Advanced Drying Technologies for Silica by Dedert

Dedert provides three innovative drying solutions tailored for silica:

  1. Roto-Flash Dryer: An agitated flash dryer, adept at transforming wet feed material into fine powder within seconds, making it economically efficient.
  2. Spray Dryer: Primarily used in the food and chemical domains, this dryer turns liquid feed into fine powder, with a particular emphasis on drying silica.
  3. Ring Dryer: A versatile industrial dryer that stands out due to its "manifold classifier." It's ideal for drying a wide range of materials, especially silica, and offers additional milling benefits in the airstream.

What is Dedert’s Roto-Flash Dryer and What Does It Dry?

Dedert’s Roto-Flash dryer is an agitated flash dryer. The drying takes place in a cylindrical vertically mounted drying chamber. The rotor-beater assembly provides sufficient force to disperse and break down the wet feed material for drying. The process results in a very fine powder directly from the wet feed material, without the need to pre-mix with already dried product.

The air residence time is only a few seconds, making the Roto-Flash dryer cost effective both in terms of capital expenditure and operating costs.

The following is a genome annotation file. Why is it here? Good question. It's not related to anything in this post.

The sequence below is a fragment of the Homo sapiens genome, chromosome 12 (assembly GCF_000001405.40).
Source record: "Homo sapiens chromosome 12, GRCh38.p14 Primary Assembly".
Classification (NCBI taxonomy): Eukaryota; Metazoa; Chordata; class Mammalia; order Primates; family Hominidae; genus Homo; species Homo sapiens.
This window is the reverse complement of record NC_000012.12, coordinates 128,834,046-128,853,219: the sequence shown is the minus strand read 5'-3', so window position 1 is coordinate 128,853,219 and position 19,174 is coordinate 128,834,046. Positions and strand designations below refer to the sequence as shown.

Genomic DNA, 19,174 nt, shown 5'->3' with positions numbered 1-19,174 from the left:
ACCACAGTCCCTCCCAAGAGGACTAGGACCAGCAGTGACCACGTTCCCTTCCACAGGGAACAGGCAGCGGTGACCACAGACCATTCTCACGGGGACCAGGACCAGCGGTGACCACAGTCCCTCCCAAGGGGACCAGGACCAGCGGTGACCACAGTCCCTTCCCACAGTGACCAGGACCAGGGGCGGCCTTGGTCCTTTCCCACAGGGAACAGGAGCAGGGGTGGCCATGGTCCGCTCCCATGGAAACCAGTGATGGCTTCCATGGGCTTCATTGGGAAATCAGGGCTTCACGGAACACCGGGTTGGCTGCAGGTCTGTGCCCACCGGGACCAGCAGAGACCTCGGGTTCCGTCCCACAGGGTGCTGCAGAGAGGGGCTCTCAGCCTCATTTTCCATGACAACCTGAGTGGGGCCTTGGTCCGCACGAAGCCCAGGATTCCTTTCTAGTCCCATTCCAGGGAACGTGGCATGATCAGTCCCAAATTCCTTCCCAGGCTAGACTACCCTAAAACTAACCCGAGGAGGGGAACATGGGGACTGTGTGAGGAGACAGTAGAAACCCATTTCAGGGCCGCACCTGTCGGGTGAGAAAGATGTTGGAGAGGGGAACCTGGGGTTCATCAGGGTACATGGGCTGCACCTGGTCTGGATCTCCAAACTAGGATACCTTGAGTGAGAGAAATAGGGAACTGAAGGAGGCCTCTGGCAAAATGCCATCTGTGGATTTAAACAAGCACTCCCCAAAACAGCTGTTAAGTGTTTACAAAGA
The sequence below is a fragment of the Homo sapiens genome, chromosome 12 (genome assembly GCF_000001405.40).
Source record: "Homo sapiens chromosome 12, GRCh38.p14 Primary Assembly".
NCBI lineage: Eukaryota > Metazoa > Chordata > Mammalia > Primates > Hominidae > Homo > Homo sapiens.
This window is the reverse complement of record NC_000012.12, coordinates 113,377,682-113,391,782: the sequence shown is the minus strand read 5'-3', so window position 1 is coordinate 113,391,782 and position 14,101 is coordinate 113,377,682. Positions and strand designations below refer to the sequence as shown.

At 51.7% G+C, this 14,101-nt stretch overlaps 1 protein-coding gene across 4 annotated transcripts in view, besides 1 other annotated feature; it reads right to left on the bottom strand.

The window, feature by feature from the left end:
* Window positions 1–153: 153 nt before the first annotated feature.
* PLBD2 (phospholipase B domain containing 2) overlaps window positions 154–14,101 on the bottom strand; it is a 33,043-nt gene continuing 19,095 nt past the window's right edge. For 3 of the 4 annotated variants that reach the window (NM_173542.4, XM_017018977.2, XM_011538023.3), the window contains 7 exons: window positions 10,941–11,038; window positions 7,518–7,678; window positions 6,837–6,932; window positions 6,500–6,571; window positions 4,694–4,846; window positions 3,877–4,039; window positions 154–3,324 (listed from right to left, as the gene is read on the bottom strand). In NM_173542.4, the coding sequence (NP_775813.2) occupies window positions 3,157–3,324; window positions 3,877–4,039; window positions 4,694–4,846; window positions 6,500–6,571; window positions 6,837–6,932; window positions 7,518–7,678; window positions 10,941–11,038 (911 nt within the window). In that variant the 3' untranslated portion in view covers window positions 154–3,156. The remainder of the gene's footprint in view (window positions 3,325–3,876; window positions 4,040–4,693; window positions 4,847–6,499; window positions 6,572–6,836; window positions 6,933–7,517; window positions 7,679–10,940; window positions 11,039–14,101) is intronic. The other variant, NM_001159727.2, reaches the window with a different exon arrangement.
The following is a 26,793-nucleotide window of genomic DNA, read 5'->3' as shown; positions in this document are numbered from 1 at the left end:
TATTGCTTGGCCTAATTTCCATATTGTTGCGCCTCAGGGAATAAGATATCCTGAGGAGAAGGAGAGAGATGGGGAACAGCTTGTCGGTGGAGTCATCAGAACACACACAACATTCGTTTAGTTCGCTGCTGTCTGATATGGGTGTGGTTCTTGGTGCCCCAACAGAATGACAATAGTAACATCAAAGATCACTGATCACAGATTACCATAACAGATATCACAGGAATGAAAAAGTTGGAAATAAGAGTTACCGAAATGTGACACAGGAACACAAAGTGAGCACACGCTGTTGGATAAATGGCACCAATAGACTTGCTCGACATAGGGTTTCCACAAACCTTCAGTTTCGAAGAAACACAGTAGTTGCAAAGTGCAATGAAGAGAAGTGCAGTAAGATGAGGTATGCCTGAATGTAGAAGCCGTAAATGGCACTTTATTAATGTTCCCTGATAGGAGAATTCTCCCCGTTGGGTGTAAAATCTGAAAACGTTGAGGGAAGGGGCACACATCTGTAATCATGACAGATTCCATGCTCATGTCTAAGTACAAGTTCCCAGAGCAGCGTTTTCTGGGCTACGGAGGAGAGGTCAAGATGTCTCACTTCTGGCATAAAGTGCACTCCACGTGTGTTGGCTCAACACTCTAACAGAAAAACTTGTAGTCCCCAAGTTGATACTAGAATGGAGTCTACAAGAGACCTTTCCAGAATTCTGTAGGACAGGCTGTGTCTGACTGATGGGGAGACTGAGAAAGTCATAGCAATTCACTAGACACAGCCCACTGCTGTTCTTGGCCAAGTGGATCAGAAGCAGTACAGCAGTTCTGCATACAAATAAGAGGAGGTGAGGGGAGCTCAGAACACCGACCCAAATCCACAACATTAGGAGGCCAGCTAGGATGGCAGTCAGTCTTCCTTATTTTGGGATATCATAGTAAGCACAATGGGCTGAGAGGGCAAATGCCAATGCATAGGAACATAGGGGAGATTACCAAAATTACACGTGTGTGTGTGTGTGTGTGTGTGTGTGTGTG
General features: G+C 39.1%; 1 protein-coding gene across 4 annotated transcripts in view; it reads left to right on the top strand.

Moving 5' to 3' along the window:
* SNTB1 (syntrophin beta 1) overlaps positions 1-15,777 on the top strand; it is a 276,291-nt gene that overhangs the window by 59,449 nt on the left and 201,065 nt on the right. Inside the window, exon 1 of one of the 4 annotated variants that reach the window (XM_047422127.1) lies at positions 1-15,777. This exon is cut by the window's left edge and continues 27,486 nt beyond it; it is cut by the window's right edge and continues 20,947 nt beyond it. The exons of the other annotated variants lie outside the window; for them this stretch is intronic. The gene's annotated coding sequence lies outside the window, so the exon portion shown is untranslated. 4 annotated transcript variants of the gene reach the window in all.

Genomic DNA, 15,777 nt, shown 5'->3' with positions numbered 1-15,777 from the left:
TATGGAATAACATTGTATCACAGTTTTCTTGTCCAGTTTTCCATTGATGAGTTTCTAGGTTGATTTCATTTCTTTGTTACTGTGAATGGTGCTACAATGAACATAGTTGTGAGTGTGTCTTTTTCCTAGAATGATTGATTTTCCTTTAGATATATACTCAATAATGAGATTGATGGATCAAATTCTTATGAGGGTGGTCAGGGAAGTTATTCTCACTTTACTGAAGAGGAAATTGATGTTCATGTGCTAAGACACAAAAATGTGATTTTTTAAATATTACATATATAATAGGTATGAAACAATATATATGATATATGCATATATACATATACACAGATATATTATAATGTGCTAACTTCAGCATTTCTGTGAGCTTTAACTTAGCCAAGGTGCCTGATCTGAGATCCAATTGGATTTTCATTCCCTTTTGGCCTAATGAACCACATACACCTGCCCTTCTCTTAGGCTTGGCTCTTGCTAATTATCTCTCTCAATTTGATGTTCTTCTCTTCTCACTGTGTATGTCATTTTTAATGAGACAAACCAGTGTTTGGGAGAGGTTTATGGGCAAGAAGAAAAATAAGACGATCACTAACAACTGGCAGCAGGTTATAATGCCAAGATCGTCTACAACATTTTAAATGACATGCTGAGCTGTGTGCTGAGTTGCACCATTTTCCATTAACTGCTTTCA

Dedert’s Roto-Flash feeds cakes/pastes, producing a fine powder with a uniform moisture content and consistent particle size distribution. This dryer typically dries inorganic chemicals such as silica.

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Silica Drying Technologies: Strengths and Challenges 3
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Silica Drying Technologies: Strengths and Challenges 4

What is The Advantage of The Roto-Flash Dryer as It Relates To Particle Size, Bulk Density, etc.?

The Roto-Flash dryer is a high heat transfer system that can do effective drying with a small footprint. One of the main advantages of the Roto-Flash dryer is that it offers milling. The Roto-Flash can break down agglomerates and create very fine particles. As the product dries, it recirculates through the beaters and can break down into small, uniform particles. This is beneficial for the use of silica to produce a fine particle size distribution used in coatings.

The Roto-Flash can also dry thicker and pastier materials like wet cakes and slurries. Bulk density is typically higher than what would be obtained by spray drying.

What is a Spray Dryer and What Does It Dry?

The single-stage spray dryer is the most common and most flexible solution for drying a full range of products for the food and chemical industries. The liquid feed is dried to a fine powder in the drying chamber and discharged from the cone bottom or conveyed with the exhaust air to a primary separator, either cyclones or a dust filter.